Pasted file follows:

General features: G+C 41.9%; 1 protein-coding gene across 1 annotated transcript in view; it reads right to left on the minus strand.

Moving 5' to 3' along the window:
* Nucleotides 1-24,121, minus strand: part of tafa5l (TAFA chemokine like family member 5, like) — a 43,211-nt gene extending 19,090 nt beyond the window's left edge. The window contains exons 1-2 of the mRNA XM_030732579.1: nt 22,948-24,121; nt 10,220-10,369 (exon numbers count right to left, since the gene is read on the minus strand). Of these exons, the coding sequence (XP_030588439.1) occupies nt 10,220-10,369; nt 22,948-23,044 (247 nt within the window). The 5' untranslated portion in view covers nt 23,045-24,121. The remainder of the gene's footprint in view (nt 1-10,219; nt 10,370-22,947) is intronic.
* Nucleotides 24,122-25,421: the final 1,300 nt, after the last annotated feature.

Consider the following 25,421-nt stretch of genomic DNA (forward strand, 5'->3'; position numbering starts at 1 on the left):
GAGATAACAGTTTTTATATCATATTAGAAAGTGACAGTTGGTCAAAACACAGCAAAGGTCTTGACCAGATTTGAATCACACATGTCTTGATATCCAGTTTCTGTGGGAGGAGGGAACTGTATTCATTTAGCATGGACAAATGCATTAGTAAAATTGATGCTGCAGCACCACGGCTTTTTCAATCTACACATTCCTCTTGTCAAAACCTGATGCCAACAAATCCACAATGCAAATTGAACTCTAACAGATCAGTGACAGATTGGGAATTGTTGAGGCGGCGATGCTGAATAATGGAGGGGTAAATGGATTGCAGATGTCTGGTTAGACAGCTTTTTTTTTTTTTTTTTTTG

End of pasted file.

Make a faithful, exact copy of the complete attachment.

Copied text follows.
General features: G+C 41.9%; 1 protein-coding gene across 1 annotated transcript in view; it reads right to left on the minus strand.

Moving 5' to 3' along the window:
* Nucleotides 1-24,121, minus strand: part of tafa5l (TAFA chemokine like family member 5, like) — a 43,211-nt gene extending 19,090 nt beyond the window's left edge. The window contains exons 1-2 of the mRNA XM_030732579.1: nt 22,948-24,121; nt 10,220-10,369 (exon numbers count right to left, since the gene is read on the minus strand). Of these exons, the coding sequence (XP_030588439.1) occupies nt 10,220-10,369; nt 22,948-23,044 (247 nt within the window). The 5' untranslated portion in view covers nt 23,045-24,121. The remainder of the gene's footprint in view (nt 1-10,219; nt 10,370-22,947) is intronic.
* Nucleotides 24,122-25,421: the final 1,300 nt, after the last annotated feature.

Consider the following 25,421-nt stretch of genomic DNA (forward strand, 5'->3'; position numbering starts at 1 on the left):
GAGATAACAGTTTTTATATCATATTAGAAAGTGACAGTTGGTCAAAACACAGCAAAGGTCTTGACCAGATTTGAATCACACATGTCTTGATATCCAGTTTCTGTGGGAGGAGGGAACTGTATTCATTTAGCATGGACAAATGCATTAGTAAAATTGATGCTGCAGCACCACGGCTTTTTCAATCTACACATTCCTCTTGTCAAAACCTGATGCCAACAAATCCACAATGCAAATTGAACTCTAACAGATCAGTGACAGATTGGGAATTGTTGAGGCGGCGATGCTGAATAATGGAGGGGTAAATGGATTGCAGATGTCTGGTTAGACAGCTTTTTTTTTTTTTTTTTTTG